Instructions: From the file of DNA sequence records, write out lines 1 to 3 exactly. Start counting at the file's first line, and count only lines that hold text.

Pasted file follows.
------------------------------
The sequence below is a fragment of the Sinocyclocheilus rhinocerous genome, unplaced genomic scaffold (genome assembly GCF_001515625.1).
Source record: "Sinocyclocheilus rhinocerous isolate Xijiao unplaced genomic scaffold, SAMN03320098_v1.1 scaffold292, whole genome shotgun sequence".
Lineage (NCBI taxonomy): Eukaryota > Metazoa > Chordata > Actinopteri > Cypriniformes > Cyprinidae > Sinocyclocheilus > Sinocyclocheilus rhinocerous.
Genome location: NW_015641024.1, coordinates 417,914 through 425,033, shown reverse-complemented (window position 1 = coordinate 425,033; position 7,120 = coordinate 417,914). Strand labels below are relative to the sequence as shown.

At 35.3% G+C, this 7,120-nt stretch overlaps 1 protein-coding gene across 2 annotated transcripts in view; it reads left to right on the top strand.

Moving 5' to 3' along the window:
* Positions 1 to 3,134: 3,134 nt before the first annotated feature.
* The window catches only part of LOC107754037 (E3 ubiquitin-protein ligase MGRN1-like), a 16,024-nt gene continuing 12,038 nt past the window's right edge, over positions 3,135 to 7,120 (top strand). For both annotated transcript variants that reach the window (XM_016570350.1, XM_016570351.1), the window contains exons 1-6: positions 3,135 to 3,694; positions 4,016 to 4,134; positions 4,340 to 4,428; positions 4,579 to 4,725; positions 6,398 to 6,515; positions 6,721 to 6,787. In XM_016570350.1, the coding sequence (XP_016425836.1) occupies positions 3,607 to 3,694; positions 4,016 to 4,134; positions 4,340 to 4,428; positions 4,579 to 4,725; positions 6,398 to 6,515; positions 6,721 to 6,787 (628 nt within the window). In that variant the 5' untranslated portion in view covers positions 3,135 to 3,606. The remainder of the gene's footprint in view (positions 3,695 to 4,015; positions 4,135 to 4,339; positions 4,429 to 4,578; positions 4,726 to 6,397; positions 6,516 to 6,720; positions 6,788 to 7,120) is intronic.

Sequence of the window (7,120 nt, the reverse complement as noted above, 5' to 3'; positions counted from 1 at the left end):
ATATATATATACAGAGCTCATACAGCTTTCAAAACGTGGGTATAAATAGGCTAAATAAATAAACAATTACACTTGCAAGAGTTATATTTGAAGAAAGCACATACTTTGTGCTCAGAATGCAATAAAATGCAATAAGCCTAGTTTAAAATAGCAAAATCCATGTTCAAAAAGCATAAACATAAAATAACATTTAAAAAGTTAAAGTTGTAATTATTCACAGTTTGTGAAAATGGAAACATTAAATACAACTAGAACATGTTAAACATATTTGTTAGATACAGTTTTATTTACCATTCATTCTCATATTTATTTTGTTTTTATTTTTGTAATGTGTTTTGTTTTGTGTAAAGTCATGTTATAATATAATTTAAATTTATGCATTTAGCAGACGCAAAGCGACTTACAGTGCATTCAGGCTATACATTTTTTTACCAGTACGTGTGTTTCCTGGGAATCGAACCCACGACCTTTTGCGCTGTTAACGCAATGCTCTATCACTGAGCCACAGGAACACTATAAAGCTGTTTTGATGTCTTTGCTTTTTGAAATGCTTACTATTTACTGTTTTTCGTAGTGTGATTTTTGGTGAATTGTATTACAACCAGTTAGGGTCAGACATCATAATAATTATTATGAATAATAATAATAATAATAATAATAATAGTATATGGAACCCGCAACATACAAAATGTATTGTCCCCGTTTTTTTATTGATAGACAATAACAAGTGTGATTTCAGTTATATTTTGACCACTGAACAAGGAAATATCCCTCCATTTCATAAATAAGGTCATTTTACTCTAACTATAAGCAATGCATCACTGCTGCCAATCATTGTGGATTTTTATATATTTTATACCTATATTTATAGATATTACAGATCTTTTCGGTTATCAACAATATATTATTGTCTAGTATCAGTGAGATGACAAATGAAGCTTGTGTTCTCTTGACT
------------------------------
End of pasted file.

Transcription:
The sequence below is a fragment of the Sinocyclocheilus rhinocerous genome, unplaced genomic scaffold (genome assembly GCF_001515625.1).
Source record: "Sinocyclocheilus rhinocerous isolate Xijiao unplaced genomic scaffold, SAMN03320098_v1.1 scaffold292, whole genome shotgun sequence".
Lineage (NCBI taxonomy): Eukaryota > Metazoa > Chordata > Actinopteri > Cypriniformes > Cyprinidae > Sinocyclocheilus > Sinocyclocheilus rhinocerous.